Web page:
Tips for Using Omnivox that Will Make You Hate Your Life Less

Perhaps I should have written this post when most of my friends were still in CEGEP, but it might still be helpful for those searching for “I hate omnivox OMG save me” on Google. For those not living in Quebec or not attending CEGEP, Omnivox is an all around student management program, which is apparently designed specifically for the Quebec CEGEP system. It comes with a fresh, shiny interface that is all but completely useless, and which is phrased in the annoying manner in which Windows used to tell you “You’re not smart enough to access these files” when you click on “C:\” in My Computer. Furthermore, Omnivox apparently serves the website from their servers, which means that the URL is annoying to type in (especially when your school is called “Marianopolis” like mine was,) and that whenever the system goes down, the school has to wait for Omnivox to fix it. I’m not known as a person who likes Moodle (a similar student management program,) but at least it’s interface is more or less efficient.

So here are some tips and tricks to make Omnivox a little less annoying.

  • First thing’s first: kill that annoying URL. In Firefox, click on “Bookmarks-> Organize Bookmarks.” Then click on the “Unsorted Bookmarks” item (unless you want it in you toolbar or somewhere else,) and in the right hand box, right click and create a new bookmark. In the name, type whatever you want. In Location type your school’s URL for Omnivox (e.g. Now, in the keyword box, type “omnivox” (no quotes). If you can’t see the keyword box, click on the more options arrow. Click add. Now whenever you type “omnivox” in the URL bar, Firefox will go straight to your school’s omnivox site. If you don’t have Firefox get Firefox.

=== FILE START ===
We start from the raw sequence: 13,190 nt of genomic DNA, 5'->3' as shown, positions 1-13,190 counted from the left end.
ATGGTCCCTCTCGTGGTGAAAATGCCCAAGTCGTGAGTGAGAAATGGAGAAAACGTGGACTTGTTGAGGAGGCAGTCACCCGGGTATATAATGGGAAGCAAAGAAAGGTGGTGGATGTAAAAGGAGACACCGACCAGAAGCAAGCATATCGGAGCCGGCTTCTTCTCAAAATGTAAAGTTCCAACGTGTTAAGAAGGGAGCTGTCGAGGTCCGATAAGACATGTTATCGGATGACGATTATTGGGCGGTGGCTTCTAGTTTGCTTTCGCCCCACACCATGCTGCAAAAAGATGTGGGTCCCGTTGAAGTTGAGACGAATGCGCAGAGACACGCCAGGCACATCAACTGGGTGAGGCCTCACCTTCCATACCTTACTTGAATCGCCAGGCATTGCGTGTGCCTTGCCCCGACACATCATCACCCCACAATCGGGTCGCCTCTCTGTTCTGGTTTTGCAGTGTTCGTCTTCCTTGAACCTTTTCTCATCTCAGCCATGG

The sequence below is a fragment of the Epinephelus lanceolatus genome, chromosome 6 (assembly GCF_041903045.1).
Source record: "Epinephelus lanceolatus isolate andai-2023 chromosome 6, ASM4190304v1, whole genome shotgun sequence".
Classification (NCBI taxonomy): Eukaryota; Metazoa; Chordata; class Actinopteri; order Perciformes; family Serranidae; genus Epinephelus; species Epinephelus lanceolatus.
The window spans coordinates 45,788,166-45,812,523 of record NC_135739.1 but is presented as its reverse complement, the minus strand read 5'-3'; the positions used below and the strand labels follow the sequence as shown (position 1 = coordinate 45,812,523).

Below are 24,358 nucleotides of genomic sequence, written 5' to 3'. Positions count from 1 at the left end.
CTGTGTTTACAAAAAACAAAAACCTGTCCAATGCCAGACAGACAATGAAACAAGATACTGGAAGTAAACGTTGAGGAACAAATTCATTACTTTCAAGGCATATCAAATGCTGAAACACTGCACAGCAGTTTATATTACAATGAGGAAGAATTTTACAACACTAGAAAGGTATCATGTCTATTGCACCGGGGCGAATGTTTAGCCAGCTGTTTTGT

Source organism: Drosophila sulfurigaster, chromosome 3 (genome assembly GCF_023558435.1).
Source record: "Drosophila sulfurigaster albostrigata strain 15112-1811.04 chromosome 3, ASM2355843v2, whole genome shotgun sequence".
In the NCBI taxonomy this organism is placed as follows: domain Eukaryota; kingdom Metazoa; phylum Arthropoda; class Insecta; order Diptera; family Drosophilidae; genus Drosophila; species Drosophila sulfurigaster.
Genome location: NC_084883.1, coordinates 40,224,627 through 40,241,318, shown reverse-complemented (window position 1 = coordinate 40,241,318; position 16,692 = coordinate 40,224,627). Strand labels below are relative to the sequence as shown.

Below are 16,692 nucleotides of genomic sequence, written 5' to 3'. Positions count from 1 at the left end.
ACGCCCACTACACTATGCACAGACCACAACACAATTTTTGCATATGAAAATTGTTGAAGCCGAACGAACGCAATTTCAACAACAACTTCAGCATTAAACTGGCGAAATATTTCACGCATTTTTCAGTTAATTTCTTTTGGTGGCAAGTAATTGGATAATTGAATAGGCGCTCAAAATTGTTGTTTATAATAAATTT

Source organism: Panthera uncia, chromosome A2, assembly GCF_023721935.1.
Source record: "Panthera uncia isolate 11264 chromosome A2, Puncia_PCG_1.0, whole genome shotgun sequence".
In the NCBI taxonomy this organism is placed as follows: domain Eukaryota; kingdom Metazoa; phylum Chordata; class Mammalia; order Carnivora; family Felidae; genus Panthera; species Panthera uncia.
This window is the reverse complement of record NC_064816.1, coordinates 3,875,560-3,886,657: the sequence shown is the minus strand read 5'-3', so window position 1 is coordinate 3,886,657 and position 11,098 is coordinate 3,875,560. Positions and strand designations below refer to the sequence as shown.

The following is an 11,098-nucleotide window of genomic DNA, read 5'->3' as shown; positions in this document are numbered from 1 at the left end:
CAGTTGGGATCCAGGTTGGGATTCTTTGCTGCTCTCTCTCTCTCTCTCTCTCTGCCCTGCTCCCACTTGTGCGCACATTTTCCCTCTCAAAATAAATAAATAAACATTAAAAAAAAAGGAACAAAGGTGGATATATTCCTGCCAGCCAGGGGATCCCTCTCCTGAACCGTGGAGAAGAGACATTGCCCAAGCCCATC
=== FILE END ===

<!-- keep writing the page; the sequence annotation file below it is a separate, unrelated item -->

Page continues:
• Second, you’ll undoubtedly have quite a few teachers who like to send you MIO’s (Message In Omnivox.) Because you don’t want to check you MIO all the time, go into MIO, click on settings, and under the heading E-mail Notification, type in your e-mail address and click the check box. Save the settings, and you will be notified by email every time you get a new MIO. Sadly,MIO isn’t quite as user-friendly as Facebook, and you won’t get the body of the MIO in the notification, just a message that you have one and should read it RIGHT NOW. (By the way, Facebook’s interface isn’t a model of efficiency either. I suspect this is on purpose… but thats a subject for another post.)
  • Third, never clear your browser cache after you sign out of Omnivox unless you’re on a public computer or have computer safety concerns. You probably should, but personally I have never done this and never intend to. If you’re using your computer, and if your computer is adequately protected from viruses (or you use Mac or Linux,) you’re not going to have a problem.
  • You may have noticed that Omnivox will log you out after you’ve been inactive for a certain period of time. This is really annoying and totally unnecessary, but that’s what it does. However, last time I checked, it will not log you out if you’re in MIO, so when you’re going to leave Omnivox open for a while, head over to MIO and let it chill there until you need it again.
  • Logging in is also a pain, because Firefox can’t enter your student number and PIN for you. Whether this is a “feature” intended to make things more secure, or there’s something weird going on in the site’s code that prevents it from working I have no idea. I’ve been meaning to write a Greasemonkey script for Firefox to at least enter your student ID automatically, but I haven’t had time thus far. If I get a chance I’ll post it here.

Every time I use Omnivox I cringe, because of how unnecessarily complicated the interface is. If someone from Skytech is reading this, I will help you make your interface more efficient from a user’s perspective. Contact me.